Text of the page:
Circulation & Claudication
‘Blocked arteries’ or peripheral vascular disease is a common problem. The major blood vessels often supplying your legs become blocked by a disease process of atherosclerosis 'hardening of the arteries’. Calcium and cholesterol plaques occlude your blood supply to organs or your legs. This is commonly caused by multiple factors such as age, diabetes, smoking, high cholesterol, hypertension and also genetics (family history).
The most common symptom is pain in the major muscle groups (calf, thigh or buttock muscles) of your legs when you walk. Calf muscle pain occurs after walking a fixed distance and is relieved within a few minutes of rest, but recurs again after walking the same fixed distance again. Thus walking becomes a stop, start and stop again affair. This symptom is called claudication. When an artery is blocked or narrowed, insufficient blood supply reaches the muscles with exercise and can cause muscle ache and pain; only relieved with rest. If the blood supply remains severely insufficient gangrene and painful ulcers can occur leading to amputation.
Dr Gett uses minimally invasive ‘key hole’ techniques to treat this problem, often requiring only an overnight hospital stay. This endovascular surgery passes a small wire though an atherosclerotic blockage in the artery. A ‘balloon angioplasty’ is performed in which a tiny balloon opens the occluded blood vessel where, on some occasions, a metallic ‘stent’ is placed to hold the blood vessel open. The ‘stent’ or the ‘balloon angioplasty’ can be coated with a special drug which inhibits regrowth of the atherosclerosis. After the procedure ‘blood thinning drugs, aspirin or aspirin like drugs are used to help prevent further blockages.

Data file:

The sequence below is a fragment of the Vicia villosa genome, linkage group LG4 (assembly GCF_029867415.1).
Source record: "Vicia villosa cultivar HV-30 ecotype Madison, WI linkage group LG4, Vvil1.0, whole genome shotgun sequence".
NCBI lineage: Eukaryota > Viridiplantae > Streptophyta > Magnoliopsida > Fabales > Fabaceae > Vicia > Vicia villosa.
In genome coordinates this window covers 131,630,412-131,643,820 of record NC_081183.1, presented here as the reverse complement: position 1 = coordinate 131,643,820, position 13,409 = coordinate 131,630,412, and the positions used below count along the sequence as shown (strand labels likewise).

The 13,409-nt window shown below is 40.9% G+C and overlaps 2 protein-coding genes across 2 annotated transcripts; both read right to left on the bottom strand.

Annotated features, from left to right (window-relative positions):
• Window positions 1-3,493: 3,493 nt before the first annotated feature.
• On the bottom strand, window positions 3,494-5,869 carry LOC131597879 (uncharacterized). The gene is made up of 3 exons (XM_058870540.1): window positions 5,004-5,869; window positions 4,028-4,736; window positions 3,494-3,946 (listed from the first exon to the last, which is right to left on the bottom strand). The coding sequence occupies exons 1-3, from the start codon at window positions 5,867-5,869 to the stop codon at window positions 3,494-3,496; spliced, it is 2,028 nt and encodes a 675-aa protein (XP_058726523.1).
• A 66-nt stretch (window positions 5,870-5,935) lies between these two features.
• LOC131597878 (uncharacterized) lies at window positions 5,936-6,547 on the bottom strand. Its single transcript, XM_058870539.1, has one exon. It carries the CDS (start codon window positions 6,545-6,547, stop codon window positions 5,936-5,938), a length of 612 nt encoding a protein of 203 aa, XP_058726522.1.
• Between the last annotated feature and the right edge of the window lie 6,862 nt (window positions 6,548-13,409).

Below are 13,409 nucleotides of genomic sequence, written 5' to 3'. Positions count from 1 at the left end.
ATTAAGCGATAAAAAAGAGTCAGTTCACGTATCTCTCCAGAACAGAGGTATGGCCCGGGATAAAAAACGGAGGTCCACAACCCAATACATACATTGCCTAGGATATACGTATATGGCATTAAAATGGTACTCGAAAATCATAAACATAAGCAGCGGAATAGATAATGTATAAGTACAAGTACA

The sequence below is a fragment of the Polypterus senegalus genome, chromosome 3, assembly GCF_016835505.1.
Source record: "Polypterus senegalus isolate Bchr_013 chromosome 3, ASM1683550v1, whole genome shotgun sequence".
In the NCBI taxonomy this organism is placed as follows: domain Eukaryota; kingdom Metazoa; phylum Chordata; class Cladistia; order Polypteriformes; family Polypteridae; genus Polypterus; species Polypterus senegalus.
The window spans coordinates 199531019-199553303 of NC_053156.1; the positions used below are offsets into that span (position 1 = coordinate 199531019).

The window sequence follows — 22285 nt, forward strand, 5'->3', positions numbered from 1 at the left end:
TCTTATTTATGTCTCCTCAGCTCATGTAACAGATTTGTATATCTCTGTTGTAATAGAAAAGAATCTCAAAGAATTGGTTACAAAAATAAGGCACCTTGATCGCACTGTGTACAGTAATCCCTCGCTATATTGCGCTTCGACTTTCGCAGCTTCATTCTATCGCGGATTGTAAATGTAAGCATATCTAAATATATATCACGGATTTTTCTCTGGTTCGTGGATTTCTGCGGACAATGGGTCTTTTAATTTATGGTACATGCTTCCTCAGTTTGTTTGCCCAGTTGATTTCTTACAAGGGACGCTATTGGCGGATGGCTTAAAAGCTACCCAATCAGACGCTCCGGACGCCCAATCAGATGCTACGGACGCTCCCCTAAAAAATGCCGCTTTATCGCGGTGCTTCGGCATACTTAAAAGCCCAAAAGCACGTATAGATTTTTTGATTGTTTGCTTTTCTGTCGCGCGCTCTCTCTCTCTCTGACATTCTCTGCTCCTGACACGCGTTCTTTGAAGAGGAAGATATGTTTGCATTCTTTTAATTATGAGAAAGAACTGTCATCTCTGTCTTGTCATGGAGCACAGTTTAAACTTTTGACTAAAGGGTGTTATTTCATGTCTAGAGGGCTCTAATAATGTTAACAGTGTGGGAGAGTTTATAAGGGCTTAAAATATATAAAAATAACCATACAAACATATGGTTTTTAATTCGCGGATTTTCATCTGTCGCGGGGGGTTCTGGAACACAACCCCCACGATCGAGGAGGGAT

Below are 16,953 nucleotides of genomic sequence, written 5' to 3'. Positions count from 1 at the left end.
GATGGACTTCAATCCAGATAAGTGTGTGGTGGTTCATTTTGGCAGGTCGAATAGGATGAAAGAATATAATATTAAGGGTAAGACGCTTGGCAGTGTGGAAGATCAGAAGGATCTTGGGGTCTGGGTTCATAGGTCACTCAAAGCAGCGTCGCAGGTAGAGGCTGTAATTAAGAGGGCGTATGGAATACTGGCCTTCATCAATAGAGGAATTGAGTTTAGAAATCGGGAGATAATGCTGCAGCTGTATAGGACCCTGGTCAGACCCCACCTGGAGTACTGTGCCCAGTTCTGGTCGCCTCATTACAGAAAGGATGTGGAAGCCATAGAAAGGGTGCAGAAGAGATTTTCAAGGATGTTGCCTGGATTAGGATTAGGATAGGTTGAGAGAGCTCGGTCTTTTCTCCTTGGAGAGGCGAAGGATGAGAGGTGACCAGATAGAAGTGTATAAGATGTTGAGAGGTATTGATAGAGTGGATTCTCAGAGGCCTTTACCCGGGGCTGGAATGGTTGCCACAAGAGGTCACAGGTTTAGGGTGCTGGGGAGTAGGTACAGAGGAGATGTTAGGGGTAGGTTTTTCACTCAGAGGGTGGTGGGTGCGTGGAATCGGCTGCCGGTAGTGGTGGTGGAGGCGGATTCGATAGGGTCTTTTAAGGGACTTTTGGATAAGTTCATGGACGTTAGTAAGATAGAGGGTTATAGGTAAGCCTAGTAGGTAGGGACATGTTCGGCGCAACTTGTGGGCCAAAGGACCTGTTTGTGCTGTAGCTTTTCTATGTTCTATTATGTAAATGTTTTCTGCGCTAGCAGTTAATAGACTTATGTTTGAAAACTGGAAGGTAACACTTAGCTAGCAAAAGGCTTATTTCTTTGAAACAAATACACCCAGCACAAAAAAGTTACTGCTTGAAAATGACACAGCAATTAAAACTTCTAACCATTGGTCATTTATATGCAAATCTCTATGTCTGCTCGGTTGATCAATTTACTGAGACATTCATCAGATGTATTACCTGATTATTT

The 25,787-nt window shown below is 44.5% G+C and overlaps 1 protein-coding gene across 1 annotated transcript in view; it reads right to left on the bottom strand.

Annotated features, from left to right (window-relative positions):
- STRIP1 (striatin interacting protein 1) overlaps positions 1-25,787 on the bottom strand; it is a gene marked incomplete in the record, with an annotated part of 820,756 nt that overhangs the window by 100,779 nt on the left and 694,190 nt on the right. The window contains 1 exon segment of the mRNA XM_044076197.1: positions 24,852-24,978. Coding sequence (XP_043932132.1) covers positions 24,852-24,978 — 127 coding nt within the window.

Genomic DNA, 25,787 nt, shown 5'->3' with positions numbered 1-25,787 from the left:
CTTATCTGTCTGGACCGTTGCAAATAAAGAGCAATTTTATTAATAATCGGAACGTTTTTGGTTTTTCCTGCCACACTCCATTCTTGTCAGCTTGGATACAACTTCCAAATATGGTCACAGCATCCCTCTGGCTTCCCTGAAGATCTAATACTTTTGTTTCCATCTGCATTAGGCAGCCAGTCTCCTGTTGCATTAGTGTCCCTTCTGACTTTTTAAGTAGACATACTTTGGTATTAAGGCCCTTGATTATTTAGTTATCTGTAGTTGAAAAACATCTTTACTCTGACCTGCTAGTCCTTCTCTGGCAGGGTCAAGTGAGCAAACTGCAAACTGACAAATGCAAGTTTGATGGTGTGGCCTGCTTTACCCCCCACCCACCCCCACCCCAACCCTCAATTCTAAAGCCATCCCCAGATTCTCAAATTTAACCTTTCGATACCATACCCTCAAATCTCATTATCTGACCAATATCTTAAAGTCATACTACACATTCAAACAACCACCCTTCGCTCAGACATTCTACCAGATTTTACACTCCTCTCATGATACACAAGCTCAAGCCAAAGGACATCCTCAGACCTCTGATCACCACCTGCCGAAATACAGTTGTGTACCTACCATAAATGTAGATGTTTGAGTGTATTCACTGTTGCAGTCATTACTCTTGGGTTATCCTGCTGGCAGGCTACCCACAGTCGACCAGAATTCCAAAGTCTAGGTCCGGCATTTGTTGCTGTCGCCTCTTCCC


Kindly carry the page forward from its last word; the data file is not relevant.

The procedure is generally performed under a local anaesthetic with analgesia, so you are awake but experience no pain. X ray guidance is used to undertake the surgery and find the blocked arteries.
Dr Gett has undertaken thousands of these procedures and will discuss with you, how this procedure can improve your walking and eliminate the muscle pain with exercise.
Occasionally minimally invasive ‘key hole’ surgery is not possible, as some blood vessels have long hardened occlusions which wires, balloons and stents can not pass through and re open. In these cases vascular surgical bypass surgery is employed to restore blood supply to the leg or organ. A bypass graft using your own spare veins is produced to create a detour around the blocked artery. This surgery is usually performed under a general anaesthetic and may require a week in hospital to recover.
If you have further questions regarding Bypass Surgery, do not hesitate to ask and Dr Gett will discuss these with you.